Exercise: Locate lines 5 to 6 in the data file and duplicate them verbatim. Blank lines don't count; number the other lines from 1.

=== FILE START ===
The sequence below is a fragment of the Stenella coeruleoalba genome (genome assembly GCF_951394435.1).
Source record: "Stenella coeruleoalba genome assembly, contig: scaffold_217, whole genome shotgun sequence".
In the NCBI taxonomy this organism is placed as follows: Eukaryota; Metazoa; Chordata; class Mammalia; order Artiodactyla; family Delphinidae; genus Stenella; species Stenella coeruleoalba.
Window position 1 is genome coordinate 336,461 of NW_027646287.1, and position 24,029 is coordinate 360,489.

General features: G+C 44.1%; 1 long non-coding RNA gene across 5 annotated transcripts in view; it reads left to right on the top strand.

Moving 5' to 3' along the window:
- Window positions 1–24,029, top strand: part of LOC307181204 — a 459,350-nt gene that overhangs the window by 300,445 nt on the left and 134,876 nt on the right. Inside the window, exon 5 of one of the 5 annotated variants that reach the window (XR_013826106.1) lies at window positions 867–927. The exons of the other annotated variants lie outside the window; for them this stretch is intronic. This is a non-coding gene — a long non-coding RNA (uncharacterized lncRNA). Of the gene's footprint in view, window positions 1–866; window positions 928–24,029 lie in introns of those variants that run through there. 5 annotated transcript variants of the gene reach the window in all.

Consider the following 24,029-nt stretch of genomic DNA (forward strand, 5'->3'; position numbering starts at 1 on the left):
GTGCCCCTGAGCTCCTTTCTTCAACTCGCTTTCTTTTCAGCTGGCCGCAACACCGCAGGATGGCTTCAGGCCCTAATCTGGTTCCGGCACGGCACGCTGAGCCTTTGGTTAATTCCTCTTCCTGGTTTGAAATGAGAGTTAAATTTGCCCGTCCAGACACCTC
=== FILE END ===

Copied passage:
General features: G+C 44.1%; 1 long non-coding RNA gene across 5 annotated transcripts in view; it reads left to right on the top strand.

Moving 5' to 3' along the window: